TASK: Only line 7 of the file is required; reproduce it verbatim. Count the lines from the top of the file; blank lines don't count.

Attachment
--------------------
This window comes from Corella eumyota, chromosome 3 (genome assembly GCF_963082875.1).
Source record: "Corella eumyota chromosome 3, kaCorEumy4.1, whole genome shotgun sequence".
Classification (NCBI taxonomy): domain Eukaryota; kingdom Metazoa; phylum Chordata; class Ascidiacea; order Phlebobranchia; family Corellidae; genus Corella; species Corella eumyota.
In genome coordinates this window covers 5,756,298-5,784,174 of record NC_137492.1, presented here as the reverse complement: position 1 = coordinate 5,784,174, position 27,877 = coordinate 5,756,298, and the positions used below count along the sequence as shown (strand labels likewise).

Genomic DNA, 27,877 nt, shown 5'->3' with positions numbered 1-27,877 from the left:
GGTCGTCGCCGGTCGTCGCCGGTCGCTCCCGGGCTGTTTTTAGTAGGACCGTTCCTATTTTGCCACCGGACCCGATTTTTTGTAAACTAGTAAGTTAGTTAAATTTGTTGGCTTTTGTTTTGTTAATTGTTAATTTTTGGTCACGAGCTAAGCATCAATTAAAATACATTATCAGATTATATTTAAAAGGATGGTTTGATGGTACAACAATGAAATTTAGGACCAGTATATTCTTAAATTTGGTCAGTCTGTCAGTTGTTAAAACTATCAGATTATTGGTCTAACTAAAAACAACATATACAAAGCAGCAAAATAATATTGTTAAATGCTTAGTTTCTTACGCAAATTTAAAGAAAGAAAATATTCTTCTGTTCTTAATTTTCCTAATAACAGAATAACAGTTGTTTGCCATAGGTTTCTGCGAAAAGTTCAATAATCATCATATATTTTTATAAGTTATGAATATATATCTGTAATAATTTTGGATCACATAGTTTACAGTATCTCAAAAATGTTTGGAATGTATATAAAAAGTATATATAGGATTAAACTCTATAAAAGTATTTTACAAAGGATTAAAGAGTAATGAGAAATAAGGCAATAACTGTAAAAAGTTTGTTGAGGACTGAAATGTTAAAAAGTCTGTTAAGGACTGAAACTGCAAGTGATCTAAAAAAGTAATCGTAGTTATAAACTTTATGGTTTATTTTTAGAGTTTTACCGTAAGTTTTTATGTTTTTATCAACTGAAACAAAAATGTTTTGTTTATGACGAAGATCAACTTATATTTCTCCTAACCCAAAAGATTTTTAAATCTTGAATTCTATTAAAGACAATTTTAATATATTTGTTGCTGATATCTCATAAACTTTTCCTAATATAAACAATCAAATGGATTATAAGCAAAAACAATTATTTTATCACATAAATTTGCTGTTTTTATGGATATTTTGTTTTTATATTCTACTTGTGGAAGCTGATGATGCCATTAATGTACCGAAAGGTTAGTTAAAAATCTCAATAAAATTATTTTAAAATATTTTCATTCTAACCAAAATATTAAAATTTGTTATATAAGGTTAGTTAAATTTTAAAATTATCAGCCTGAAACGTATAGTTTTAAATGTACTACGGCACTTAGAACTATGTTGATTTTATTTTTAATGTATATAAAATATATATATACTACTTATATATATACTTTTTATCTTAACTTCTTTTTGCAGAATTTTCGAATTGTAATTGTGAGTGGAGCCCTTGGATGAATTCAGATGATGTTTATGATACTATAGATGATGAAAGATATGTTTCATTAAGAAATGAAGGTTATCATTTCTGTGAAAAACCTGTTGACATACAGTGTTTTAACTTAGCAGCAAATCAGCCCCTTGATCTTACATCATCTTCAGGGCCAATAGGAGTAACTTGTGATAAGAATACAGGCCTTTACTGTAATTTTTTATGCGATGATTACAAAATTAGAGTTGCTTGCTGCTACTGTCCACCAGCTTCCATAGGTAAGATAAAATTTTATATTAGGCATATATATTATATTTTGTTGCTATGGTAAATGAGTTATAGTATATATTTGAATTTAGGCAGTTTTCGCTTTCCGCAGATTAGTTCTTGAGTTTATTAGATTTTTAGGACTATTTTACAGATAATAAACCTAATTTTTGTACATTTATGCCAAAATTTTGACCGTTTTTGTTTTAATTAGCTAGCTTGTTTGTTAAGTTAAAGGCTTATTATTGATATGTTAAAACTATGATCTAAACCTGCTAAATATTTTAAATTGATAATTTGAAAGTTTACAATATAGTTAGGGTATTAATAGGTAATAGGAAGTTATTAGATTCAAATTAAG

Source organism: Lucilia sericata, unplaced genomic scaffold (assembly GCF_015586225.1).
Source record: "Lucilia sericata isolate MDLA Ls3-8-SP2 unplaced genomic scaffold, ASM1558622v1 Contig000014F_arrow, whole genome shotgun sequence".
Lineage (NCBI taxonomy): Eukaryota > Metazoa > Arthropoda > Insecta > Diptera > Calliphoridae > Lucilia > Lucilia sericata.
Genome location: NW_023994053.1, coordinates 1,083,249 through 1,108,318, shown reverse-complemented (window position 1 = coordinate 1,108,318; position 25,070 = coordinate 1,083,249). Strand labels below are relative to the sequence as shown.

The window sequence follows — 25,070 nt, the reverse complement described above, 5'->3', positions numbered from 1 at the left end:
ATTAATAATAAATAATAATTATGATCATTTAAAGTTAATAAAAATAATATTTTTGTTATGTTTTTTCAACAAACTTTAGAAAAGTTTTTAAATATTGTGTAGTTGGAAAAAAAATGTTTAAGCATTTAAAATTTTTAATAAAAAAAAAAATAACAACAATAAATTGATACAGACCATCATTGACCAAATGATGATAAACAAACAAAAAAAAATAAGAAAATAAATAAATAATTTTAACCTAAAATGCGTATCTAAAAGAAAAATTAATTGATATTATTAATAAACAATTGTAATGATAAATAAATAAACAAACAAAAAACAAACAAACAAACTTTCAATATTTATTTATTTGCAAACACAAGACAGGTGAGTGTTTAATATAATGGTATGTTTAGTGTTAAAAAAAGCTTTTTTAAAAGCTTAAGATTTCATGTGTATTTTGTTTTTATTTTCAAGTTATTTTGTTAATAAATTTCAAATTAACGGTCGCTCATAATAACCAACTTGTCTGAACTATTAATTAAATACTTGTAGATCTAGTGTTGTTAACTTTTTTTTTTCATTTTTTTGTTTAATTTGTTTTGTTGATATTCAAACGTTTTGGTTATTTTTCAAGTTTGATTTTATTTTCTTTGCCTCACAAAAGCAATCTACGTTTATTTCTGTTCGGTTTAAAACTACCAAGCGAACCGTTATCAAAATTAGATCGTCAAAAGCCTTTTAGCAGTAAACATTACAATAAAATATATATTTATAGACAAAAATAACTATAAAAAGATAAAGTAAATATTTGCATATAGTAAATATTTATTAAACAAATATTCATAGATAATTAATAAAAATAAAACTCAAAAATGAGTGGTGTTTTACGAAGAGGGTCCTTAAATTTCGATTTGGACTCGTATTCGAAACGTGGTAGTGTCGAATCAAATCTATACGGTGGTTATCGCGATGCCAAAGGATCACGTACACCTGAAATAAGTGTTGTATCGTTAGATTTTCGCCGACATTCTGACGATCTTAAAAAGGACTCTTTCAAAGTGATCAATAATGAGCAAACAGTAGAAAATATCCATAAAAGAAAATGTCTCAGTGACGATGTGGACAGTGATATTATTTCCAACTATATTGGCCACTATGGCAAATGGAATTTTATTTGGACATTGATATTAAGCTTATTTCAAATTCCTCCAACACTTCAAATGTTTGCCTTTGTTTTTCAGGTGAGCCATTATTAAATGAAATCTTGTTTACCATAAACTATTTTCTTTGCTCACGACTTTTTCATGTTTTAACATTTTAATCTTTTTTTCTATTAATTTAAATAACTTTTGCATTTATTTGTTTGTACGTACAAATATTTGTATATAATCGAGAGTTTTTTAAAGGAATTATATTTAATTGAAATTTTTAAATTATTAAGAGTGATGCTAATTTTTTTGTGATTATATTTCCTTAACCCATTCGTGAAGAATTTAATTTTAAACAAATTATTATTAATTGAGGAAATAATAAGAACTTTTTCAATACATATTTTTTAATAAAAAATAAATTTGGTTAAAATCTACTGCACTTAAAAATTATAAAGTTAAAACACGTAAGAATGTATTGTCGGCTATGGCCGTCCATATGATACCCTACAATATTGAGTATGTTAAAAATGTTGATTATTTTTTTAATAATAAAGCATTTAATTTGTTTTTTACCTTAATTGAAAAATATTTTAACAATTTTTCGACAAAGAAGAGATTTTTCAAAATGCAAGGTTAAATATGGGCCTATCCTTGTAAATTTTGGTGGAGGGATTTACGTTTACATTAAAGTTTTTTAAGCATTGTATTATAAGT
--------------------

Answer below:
Source organism: Lucilia sericata, unplaced genomic scaffold (assembly GCF_015586225.1).